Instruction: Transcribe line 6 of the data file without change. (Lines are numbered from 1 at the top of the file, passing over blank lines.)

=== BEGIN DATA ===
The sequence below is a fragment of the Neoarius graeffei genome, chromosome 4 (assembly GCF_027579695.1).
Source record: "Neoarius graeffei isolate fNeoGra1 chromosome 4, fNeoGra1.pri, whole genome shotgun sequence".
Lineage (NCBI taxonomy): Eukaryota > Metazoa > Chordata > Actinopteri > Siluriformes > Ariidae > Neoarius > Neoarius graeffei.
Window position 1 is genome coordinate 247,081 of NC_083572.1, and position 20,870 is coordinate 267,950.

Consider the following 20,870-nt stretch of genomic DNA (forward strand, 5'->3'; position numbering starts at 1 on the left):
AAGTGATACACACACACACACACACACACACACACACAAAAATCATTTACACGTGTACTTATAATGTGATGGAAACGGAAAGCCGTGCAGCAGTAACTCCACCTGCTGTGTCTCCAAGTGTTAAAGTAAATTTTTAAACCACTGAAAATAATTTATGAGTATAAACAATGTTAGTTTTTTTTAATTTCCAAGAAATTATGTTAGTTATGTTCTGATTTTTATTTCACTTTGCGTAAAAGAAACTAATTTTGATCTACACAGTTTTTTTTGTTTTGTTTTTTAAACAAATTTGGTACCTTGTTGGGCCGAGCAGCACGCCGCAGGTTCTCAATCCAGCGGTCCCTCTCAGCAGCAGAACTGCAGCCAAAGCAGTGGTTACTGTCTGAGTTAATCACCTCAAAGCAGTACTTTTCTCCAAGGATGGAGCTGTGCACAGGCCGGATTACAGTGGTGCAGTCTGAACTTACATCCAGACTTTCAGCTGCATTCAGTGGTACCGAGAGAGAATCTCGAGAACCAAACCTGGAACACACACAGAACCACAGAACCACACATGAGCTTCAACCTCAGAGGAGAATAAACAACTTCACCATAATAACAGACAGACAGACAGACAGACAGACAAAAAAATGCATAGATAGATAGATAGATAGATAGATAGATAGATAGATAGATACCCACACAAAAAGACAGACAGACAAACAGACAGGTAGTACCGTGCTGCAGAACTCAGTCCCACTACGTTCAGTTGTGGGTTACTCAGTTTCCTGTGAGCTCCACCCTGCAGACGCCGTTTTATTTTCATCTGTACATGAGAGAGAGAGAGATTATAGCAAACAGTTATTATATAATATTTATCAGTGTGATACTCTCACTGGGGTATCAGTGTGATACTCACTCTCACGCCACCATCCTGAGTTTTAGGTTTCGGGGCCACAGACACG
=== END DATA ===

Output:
AAGTGATACACACACACACACACACACACACACACACAAAAATCATTTACACGTGTACTTATAATGTGATGGAAACGGAAAGCCGTGCAGCAGTAACTCCACCTGCTGTGTCTCCAAGTGTTAAAGTAAATTTTTAAACCACTGAAAATAATTTATGAGTATAAACAATGTTAGTTTTTTTTAATTTCCAAGAAATTATGTTAGTTATGTTCTGATTTTTATTTCACTTTGCGTAAAAGAAACTAATTTTGATCTACACAGTTTTTTTTGTTTTGTTTTTTAAACAAATTTGGTACCTTGTTGGGCCGAGCAGCACGCCGCAGGTTCTCAATCCAGCGGTCCCTCTCAGCAGCAGAACTGCAGCCAAAGCAGTGGTTACTGTCTGAGTTAATCACCTCAAAGCAGTACTTTTCTCCAAGGATGGAGCTGTGCACAGGCCGGATTACAGTGGTGCAGTCTGAACTTACATCCAGACTTTCAGCTGCATTCAGTGGTACCGAGAGAGAATCTCGAGAACCAAACCTGGAACACACACAGAACCACAGAACCACACATGAGCTTCAACCTCAGAGGAGAATAAACAACTTCACCATAATAACAGACAGACAGACAGACAGACAGACAAAAAAATGCATAGATAGATAGATAGATAGATAGATAGATAGATAGATAGATACCCACACAAAAAGACAGACAGACAAACAGACAGGTAGTACCGTGCTGCAGAACTCAGTCCCACTACGTTCAGTTGTGGGTTACTCAGTTTCCTGTGAGCTCCACCCTGCAGACGCCGTTTTATTTTCATCTGTACATGAGAGAGAGAGAGATTATAGCAAACAGTTATTATATAATATTTATCAGTGTGATACTCTCACTGGGGTATCAGTGTGATACTCACTCTCACGCCACCATCCTGAGTTTTAGGTTTCGGGGCCACAGACACG